Display Settings:

Format

Send to:

Choose Destination
See comment in PubMed Commons below
J Mol Biol. 2008 Mar 21;377(2):395-409. doi: 10.1016/j.jmb.2007.12.073. Epub 2008 Jan 5.

Mapping the cofilin binding site on yeast G-actin by chemical cross-linking.

Author information

  • 1Department of Chemistry and Biochemistry, University of California-Los Angeles, CA, USA.

Abstract

Cofilin is a major cytoskeletal protein that binds to both monomeric actin (G-actin) and polymeric actin (F-actin) and is involved in microfilament dynamics. Although an atomic structure of the G-actin-cofilin complex does not exist, models of the complex have been built using molecular dynamics simulations, structural homology considerations, and synchrotron radiolytic footprinting data. The hydrophobic cleft between actin subdomains 1 and 3 and, alternatively, the cleft between actin subdomains 1 and 2 have been proposed as possible high-affinity cofilin binding sites. In this study, the proposed binding of cofilin to the subdomain 1/subdomain 3 region on G-actin has been probed using site-directed mutagenesis, fluorescence labeling, and chemical cross-linking, with yeast actin mutants containing single reactive cysteines in the actin hydrophobic cleft and with cofilin mutants carrying reactive cysteines in the regions predicted to bind to G-actin. Mass spectrometry analysis of the cross-linked complex revealed that cysteine 345 in subdomain 1 of mutant G-actin was cross-linked to native cysteine 62 on cofilin. A cofilin mutant that carried a cysteine substitution in the alpha 3-helix (residue 95) formed a cross-link with residue 144 in actin subdomain 3. Distance constraints imposed by these cross-links provide experimental evidence for cofilin binding between actin subdomains 1 and 3 and fit a corresponding docking-based structure of the complex. The cross-linking of the N-terminal region of recombinant yeast cofilin to actin residues 346 and 374 with dithio-bis-maleimidoethane (12.4 A) and via disulfide bond formation was also documented. This set of cross-linking data confirms the important role of the N-terminal segment of cofilin in interactions with G-actin.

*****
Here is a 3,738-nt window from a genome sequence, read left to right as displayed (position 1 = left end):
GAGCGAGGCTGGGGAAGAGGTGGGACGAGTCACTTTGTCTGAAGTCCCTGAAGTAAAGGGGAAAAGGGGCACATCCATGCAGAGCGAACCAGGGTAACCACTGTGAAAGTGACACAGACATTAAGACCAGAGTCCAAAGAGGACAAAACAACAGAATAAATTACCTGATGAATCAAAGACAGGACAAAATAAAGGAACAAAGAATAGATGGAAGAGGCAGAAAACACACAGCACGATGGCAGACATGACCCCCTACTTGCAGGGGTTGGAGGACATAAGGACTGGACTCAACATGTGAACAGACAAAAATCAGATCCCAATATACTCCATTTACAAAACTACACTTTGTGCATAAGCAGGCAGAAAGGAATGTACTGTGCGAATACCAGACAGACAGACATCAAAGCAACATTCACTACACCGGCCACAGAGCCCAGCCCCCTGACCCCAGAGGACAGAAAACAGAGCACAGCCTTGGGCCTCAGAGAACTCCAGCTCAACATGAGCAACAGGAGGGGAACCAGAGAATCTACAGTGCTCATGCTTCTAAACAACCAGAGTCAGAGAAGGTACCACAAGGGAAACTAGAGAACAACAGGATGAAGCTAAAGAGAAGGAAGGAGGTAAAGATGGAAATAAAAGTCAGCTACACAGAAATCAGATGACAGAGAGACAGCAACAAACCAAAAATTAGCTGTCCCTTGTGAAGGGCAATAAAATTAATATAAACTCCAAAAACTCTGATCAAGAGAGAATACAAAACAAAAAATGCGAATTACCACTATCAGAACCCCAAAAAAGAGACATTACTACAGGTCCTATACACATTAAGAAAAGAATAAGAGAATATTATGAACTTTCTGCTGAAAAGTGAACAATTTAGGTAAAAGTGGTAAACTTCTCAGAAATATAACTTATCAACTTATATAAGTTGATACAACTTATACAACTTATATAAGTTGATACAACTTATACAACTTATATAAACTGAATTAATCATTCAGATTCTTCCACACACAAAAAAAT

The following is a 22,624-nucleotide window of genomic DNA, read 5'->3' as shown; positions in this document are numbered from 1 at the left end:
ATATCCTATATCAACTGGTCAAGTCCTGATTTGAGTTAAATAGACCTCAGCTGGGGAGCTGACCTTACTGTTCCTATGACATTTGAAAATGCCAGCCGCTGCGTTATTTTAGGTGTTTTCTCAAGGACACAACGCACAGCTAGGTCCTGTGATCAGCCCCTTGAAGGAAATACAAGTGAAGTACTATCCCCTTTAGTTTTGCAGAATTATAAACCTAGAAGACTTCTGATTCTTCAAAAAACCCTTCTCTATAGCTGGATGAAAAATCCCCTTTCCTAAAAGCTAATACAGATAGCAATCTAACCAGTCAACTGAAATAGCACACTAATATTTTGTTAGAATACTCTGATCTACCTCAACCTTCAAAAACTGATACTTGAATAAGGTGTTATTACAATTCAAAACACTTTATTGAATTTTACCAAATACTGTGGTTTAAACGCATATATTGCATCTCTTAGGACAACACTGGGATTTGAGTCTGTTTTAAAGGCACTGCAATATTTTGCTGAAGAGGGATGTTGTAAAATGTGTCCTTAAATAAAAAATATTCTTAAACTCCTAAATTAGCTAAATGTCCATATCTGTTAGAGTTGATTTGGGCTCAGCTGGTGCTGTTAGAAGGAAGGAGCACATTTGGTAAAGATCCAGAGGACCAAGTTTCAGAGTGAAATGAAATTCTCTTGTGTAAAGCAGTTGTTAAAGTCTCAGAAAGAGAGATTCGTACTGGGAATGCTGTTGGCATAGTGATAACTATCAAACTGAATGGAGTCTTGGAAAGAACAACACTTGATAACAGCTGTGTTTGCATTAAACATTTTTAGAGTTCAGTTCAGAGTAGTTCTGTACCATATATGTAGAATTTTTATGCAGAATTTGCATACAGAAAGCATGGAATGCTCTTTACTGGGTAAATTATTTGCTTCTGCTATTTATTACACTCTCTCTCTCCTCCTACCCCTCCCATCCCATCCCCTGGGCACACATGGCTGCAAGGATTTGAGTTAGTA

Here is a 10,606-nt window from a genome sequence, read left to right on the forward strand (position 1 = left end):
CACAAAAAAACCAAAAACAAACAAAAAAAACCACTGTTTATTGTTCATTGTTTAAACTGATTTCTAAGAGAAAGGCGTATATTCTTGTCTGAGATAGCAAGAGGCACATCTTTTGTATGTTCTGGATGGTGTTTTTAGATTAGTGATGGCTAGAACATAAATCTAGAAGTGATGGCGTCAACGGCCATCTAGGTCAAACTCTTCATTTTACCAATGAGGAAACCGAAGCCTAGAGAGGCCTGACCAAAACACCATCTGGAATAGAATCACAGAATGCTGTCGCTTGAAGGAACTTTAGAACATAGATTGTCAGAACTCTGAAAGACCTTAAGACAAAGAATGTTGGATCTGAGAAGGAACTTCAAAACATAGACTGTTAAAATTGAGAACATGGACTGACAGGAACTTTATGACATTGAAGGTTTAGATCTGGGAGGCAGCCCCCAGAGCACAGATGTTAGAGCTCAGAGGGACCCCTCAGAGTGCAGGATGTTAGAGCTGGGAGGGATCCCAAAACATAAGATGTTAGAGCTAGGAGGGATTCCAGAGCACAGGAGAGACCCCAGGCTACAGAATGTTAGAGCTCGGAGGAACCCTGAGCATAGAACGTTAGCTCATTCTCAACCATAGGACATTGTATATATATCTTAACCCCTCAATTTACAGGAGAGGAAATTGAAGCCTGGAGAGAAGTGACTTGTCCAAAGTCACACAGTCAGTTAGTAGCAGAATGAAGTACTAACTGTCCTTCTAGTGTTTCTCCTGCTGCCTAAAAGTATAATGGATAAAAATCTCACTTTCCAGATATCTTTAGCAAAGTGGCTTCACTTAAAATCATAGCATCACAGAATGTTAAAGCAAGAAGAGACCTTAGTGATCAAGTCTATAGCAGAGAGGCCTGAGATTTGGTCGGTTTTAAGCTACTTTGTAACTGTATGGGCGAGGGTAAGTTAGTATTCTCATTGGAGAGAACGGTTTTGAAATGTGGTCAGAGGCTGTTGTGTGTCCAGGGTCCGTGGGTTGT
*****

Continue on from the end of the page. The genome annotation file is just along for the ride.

PMID:
18258262
[PubMed - indexed for MEDLINE]
PMCID:
PMC3052258
Free PMC Article

Images from this publication.See all images (9)Free text

Figure 1
Figure 2
Figure 3
Figure 4
Figure 5
Figure 6
Figure 7
Figure 8
Figure 9
PubMed Commons home

PubMed Commons

0 comments
How to join PubMed Commons

    Supplemental Content

    Full text links

    Icon for Elsevier Science Icon for PubMed Central
    Loading ...
    Write to the Help Desk